Treatment periods were defined for each separate ADHD medication (i.e., methylphenidate, atomoxetine, dexamphetamine, modafinil, and amphetamine) as “no treatment” or “continuous treatment” (See Supplement for details). Each individual was followed during three years, starting from the first period of “continuous treatment”, and it was possible for one single individual to start a “continuous treatment” with several types of ADHD-medications, either sequentially or simultaneously, and was therefore included in more than one of the separate ADHD medications analyses.

Definitions for methylphenidate daily doses

We studied an approximation of doses per day for methylphenidate based on filled prescriptions in individuals who started a continuous treatment with methylphenidate between July 1, 2005, and January 1, 2011. Individuals were followed during a 3-year period and information on dose and number of items per filled prescription was used to calculate the total dose per 6 months (Supplement Figure 2). The dose was divided with number of days to receive an approximation of milligram per day (mg/day). The total dose was set to missing if there were no dispensations during a 6-month interval.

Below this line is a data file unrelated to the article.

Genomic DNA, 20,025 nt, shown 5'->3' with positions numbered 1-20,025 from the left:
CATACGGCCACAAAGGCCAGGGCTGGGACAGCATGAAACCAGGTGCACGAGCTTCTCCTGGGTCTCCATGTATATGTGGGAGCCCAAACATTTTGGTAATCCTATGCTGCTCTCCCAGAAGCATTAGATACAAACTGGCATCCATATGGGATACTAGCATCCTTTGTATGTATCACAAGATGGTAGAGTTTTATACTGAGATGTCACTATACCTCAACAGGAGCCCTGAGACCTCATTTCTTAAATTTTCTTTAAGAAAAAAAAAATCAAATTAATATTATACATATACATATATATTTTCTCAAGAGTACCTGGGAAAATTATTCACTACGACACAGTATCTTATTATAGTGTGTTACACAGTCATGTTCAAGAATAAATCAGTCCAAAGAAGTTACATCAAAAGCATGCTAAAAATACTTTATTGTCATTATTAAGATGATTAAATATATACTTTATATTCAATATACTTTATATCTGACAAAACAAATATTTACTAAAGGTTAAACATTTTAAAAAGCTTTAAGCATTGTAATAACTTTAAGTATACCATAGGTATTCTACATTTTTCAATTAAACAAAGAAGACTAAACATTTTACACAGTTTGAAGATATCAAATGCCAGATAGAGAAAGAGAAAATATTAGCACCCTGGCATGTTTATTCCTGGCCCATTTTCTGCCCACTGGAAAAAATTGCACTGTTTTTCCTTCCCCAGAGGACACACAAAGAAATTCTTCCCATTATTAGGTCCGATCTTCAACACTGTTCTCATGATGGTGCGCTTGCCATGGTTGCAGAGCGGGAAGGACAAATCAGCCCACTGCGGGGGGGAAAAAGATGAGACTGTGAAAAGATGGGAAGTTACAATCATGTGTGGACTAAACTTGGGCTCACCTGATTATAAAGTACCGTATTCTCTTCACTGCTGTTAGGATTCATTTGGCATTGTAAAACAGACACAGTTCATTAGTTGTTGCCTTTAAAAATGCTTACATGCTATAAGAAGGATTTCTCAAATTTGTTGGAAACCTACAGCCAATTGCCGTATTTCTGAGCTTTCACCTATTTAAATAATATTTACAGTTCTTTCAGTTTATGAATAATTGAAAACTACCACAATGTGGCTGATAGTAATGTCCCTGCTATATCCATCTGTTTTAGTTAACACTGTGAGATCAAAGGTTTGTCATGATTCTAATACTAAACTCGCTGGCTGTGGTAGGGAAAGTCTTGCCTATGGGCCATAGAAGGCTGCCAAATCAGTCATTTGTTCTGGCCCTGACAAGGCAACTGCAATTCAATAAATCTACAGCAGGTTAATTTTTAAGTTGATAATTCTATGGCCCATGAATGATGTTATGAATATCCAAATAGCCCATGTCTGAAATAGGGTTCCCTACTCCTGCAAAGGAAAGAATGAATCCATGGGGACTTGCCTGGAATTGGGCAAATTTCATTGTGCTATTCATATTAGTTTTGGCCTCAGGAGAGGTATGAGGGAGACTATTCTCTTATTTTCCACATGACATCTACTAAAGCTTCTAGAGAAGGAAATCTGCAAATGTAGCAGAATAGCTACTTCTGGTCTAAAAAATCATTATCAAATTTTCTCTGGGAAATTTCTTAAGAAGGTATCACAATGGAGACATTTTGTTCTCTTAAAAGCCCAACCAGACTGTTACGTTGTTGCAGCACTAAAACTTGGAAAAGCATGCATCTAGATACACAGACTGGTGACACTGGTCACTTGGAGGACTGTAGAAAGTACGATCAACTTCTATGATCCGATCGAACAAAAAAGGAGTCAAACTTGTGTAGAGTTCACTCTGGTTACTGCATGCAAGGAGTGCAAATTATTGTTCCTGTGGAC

Covariates

We adjusted for sex, birth year categories, year of first ADHD diagnosis (Supplement Table 1), and psychiatric comorbidities. The comorbid diagnosis had to appear before the first ADHD diagnosis. The following comorbid diagnoses were adjusted for substance use disorder (alcohol or narcotics), depression, anxiety disorder, obsessive compulsive disorder (OCD), any suicidal attempt, stress-related disorders and post-traumatic stress disorder (PTSD), bipolar disorder, psychotic disorder, schizophrenia, eating disorder, and intellectual disability, for ICD-codes see supplement methods.

Statistical analysis

Descriptive statistics were presented as frequencies, percentages, or medians with minimum and maximum values. Group differences were calculated with Pearson χ2 tests for categorical data or Wilcoxon rank-sum test for continuous data.